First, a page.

Over the past few years people from all walks of life in Asia have been forced to deal with crises and get on with life, no matter how tough. In the most recent of these crises, in the wake of the Tsunami tidal wave, we have all heard stories of local people in Phuket that lost everything take the shirt off their back and give it to a tourist. Or of those that have been willing to share their last liter of water with those around them.
Without negating the suffering people have gone through, what these situations have brought out is the willingness to show generosity in times of personal trauma, and the ability people have to pick themselves up and move on. This incredible resilience is something that should be documented and shared.
Seligman defines an optimist as someone who is able to bounce back from a mishap and help others. While a pessimist can become dejected and self pitying in times of trouble, finding it hard to get back up after being knocked down, optimists continue to hope and believe in the possible.
How do we find the same optimism to help us to become more resilient in unpredictable times? And how can we utilize this in our daily lives and work?
The link between optimism and performance
There has been a growing trend in personal and business development to look at how it is possible to ensure stability and high performance through challenges. The belief that individuals and organizations can continue to perform productively and minimize stress through times of crisis has been reinforced by research, and the book ‘Peak Performance’ reveals how it is possible to energize workforces to achieve higher levels and become more productive. Peak performers are defined as people whose emotional commitment enables them to consistently make or deliver outstanding products or services. They remain positive and optimistic no matter what.
The four key areas that are identified as being crucial to this development are identified as:
The Asian people who ‘keep on keeping on’ through these crises are, in a sense, peak performers. Their emotional commitment has enabled them to work together towards a positive common goal, and they have clearly exhibited the motivation to start again, the ability to trust in the others, a clear vision of what can be achieved, and a strong sense of belonging to a community that promotes mutual support. They are able to work in alongside others to rebuild their lives and reconstruct what has been destroyed.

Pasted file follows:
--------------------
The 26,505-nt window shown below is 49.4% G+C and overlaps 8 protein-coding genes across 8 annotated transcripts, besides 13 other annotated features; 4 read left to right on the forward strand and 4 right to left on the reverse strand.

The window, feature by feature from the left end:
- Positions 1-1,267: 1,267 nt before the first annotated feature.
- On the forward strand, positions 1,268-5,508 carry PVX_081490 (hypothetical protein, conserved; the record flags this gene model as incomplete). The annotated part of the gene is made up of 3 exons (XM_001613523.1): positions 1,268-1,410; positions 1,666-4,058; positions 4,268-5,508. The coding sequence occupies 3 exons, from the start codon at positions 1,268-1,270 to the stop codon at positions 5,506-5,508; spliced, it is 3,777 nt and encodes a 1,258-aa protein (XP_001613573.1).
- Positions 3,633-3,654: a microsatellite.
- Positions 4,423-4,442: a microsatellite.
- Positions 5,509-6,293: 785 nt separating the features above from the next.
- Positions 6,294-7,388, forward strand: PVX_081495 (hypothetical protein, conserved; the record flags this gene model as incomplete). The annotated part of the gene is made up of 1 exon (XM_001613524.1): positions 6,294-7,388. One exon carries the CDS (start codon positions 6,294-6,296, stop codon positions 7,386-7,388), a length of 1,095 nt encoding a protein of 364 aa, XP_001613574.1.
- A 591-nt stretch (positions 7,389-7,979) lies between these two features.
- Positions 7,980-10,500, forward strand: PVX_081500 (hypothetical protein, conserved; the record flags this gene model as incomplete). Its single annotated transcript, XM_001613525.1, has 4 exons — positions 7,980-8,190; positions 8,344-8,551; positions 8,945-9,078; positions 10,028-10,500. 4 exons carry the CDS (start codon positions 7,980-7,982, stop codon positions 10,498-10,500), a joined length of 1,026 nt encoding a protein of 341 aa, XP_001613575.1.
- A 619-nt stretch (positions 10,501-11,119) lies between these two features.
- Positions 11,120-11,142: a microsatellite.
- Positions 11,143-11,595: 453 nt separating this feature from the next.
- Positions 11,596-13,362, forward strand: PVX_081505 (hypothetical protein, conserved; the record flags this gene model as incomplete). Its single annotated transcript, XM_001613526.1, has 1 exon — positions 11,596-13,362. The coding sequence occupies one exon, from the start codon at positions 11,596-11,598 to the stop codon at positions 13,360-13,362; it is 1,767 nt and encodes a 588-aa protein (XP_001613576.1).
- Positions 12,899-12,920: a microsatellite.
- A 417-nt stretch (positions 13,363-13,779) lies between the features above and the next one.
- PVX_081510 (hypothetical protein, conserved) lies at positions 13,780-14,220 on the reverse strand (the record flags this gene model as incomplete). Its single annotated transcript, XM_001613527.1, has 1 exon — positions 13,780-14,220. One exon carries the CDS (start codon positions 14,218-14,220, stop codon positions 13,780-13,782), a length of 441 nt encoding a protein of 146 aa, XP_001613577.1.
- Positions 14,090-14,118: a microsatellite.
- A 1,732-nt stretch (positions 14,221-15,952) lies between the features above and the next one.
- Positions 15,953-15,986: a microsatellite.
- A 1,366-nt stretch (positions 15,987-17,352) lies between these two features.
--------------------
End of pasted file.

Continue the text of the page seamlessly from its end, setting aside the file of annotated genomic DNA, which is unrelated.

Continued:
In order to become more optimistic, more resilient, and ultimately more effective in your personal and professional life, you can consider how these principles apply to your situation.
To ask yourself:
MOTIVATION: What are you motivated by? Are you motivated to achieve for self-recognition, material rewards, or because you believe in a greater goal and higher principles?
TRUST: Is there an atmosphere of trust and acceptance in your organization or family? Do you personally trust those you live and work with? Do others trust you? What can be done to build trust?
VISION: Do you have a vision that stretches well beyond the immediate limitations and concerns and into what is possible in the future? Are you bogged down by current realities, or are you spurred on by the potentials of the future? Is this vision shared by those you live and work with?
BELONGING: Is there a sense of belonging in your workplace or family? Do people need and rely on each other, or are they simply existing and working side by side? Is there a feeling that everyone is ‘in this together’, and that by helping each other everyone benefits?
Perhaps we too can ride the waves of uncertainty and emerge ever stronger than before, having learnt how to keep our eyes fixed on what is possible.
© Andrew Grant (Indonesia)
T-Thoughts articles may be reproduced with written permission and must also be acknowledged with a web link back to the Tirian pages.